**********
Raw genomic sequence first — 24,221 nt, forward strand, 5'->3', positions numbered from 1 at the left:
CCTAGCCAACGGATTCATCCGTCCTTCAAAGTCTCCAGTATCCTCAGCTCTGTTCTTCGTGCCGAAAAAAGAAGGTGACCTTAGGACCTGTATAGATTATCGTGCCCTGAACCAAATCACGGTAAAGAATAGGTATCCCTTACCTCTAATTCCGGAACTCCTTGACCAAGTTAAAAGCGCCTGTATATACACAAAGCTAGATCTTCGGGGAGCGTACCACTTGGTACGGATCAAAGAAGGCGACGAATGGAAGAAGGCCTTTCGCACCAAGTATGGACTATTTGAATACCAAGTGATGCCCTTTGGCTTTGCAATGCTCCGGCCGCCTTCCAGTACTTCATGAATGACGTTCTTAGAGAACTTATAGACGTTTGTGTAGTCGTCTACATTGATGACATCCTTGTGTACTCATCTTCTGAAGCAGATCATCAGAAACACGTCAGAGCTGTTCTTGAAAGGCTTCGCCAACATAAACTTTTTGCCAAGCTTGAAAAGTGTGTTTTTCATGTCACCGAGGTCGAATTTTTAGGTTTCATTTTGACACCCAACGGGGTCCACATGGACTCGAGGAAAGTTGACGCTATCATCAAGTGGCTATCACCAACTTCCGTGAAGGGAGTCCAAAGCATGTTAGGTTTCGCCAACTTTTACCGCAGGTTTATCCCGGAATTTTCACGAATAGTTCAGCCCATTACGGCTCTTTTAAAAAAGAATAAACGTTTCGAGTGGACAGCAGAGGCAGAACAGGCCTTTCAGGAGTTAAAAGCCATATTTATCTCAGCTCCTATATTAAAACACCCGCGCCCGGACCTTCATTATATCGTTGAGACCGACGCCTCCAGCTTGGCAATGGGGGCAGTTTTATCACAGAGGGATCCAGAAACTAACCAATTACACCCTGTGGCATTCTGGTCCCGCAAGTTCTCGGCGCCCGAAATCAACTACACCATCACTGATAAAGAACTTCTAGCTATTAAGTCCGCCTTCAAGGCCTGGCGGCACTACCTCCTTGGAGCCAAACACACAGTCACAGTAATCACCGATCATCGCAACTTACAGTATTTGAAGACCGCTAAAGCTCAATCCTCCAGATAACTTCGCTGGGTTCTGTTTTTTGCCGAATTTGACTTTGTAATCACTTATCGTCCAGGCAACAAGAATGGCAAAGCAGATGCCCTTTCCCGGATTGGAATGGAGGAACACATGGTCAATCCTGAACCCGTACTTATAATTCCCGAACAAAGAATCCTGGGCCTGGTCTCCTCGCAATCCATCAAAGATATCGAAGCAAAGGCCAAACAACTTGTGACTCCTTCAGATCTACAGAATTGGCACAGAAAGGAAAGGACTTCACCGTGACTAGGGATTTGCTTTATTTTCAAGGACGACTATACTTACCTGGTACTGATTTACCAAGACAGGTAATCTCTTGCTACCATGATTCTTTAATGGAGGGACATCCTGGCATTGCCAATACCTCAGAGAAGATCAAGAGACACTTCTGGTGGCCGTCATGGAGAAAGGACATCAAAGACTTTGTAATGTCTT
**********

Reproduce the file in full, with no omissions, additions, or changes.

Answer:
Raw genomic sequence first — 24,221 nt, forward strand, 5'->3', positions numbered from 1 at the left:
CCTAGCCAACGGATTCATCCGTCCTTCAAAGTCTCCAGTATCCTCAGCTCTGTTCTTCGTGCCGAAAAAAGAAGGTGACCTTAGGACCTGTATAGATTATCGTGCCCTGAACCAAATCACGGTAAAGAATAGGTATCCCTTACCTCTAATTCCGGAACTCCTTGACCAAGTTAAAAGCGCCTGTATATACACAAAGCTAGATCTTCGGGGAGCGTACCACTTGGTACGGATCAAAGAAGGCGACGAATGGAAGAAGGCCTTTCGCACCAAGTATGGACTATTTGAATACCAAGTGATGCCCTTTGGCTTTGCAATGCTCCGGCCGCCTTCCAGTACTTCATGAATGACGTTCTTAGAGAACTTATAGACGTTTGTGTAGTCGTCTACATTGATGACATCCTTGTGTACTCATCTTCTGAAGCAGATCATCAGAAACACGTCAGAGCTGTTCTTGAAAGGCTTCGCCAACATAAACTTTTTGCCAAGCTTGAAAAGTGTGTTTTTCATGTCACCGAGGTCGAATTTTTAGGTTTCATTTTGACACCCAACGGGGTCCACATGGACTCGAGGAAAGTTGACGCTATCATCAAGTGGCTATCACCAACTTCCGTGAAGGGAGTCCAAAGCATGTTAGGTTTCGCCAACTTTTACCGCAGGTTTATCCCGGAATTTTCACGAATAGTTCAGCCCATTACGGCTCTTTTAAAAAAGAATAAACGTTTCGAGTGGACAGCAGAGGCAGAACAGGCCTTTCAGGAGTTAAAAGCCATATTTATCTCAGCTCCTATATTAAAACACCCGCGCCCGGACCTTCATTATATCGTTGAGACCGACGCCTCCAGCTTGGCAATGGGGGCAGTTTTATCACAGAGGGATCCAGAAACTAACCAATTACACCCTGTGGCATTCTGGTCCCGCAAGTTCTCGGCGCCCGAAATCAACTACACCATCACTGATAAAGAACTTCTAGCTATTAAGTCCGCCTTCAAGGCCTGGCGGCACTACCTCCTTGGAGCCAAACACACAGTCACAGTAATCACCGATCATCGCAACTTACAGTATTTGAAGACCGCTAAAGCTCAATCCTCCAGATAACTTCGCTGGGTTCTGTTTTTTGCCGAATTTGACTTTGTAATCACTTATCGTCCAGGCAACAAGAATGGCAAAGCAGATGCCCTTTCCCGGATTGGAATGGAGGAACACATGGTCAATCCTGAACCCGTACTTATAATTCCCGAACAAAGAATCCTGGGCCTGGTCTCCTCGCAATCCATCAAAGATATCGAAGCAAAGGCCAAACAACTTGTGACTCCTTCAGATCTACAGAATTGGCACAGAAAGGAAAGGACTTCACCGTGACTAGGGATTTGCTTTATTTTCAAGGACGACTATACTTACCTGGTACTGATTTACCAAGACAGGTAATCTCTTGCTACCATGATTCTTTAATGGAGGGACATCCTGGCATTGCCAATACCTCAGAGAAGATCAAGAGACACTTCTGGTGGCCGTCATGGAGAAAGGACATCAAAGACTTTGTAATGTCTT